Going Indie

So Tuesday was my last day at work as an Intern at SAP in Germany, and now, with nothing better to do, I’m giving indie games design and development a go.
In the next couple of months I’m aiming to finish off a small Tetris clone I started last year, and be at least half-way through an Android app for jogging.

First stop: Setting up.

Environment

Wanting to continue dev with ClanLib, I’m installing Visual Studio 2010 once more, and as something new, looking at some SVN options.  At the moment, BitBucket looks to be offering the strongest free option, although we’ll see how that goes I guess.  (Others considered are Beanstalk and Assembla)
As I’m really new to managing SVN stuff myself, I’m finding the BitBucket tutorial on Mercurial AND Git to be most helpful.  Step-by-step walkthrough of connecting, installing and setting everything up to work with the repository.  Really good in that they use both, giving me a chance to work out which I prefer, although looking at the online comparisons is giving me the idea that Mercurial is going to be better suited to my uses.

After going through the initial stages, Git appears a little more fiddly and less friendly than Mercurial (at least when comparing Git Bash & GUI to Tortoise,) which has influenced the decision to give Mercurial a run.  So far the BitBucket tutorial has been really great giving a couple of options and grounding me in the basics of all the stuff that I don’t want to have to think about.

Coming from a background of using TFS in a large team environment, I’m also looking at VS integration, so that’s the next step – giving VisualHG a whirl, and seeing how well everything plays together.  However, right now it’s 13:05, and I need a break from the computer screen!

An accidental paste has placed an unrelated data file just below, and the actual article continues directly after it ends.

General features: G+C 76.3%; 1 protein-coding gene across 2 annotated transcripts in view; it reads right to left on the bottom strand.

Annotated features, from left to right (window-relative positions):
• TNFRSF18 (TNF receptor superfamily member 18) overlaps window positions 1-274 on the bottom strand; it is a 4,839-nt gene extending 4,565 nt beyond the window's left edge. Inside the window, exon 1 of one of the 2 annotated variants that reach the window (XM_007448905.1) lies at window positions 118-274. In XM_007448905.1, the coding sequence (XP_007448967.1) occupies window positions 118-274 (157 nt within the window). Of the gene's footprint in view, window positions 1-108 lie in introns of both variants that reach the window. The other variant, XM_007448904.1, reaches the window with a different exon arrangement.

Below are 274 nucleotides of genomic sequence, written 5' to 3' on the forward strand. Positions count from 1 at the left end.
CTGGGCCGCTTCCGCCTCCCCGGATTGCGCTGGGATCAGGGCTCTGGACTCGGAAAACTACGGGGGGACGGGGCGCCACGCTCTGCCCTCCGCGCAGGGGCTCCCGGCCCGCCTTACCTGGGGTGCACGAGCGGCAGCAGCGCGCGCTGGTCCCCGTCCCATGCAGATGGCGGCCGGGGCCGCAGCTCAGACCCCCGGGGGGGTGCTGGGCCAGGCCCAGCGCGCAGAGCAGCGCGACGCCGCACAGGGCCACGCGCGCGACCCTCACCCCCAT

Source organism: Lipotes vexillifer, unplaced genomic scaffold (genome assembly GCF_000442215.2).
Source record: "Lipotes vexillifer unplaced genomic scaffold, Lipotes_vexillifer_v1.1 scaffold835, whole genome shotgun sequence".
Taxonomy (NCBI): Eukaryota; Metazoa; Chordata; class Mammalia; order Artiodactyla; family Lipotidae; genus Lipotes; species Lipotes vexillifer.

5 thoughts on “Going Indie

  1. AKirkland

    I’d say don’t get too caught up in these type of environment issues, though. It’s something I certainly have a big problem with – I want to start a small project, and get caught up making all these premature engineering decisions early on in the process. Just start smashing some code out, without worrying about every third-party library or utility program you predict yourself wanting to use in the future.

  2. Jackson Wood

    @Mak: I expect no less 🙂
    @Adam: Yeah, I’m not terribly stressed over environments, and most of the research I did was relatively irrelevant. The differences between SVN, Mercurial and Git are a little over my head at the moment as I don’t have much experience with any of them. The research I focused on was getting something happening for free 🙂 Having used Microsoft’s TFS at SAP, I’m really glad I now can appreciate these revision control systems – even in a one-man team!

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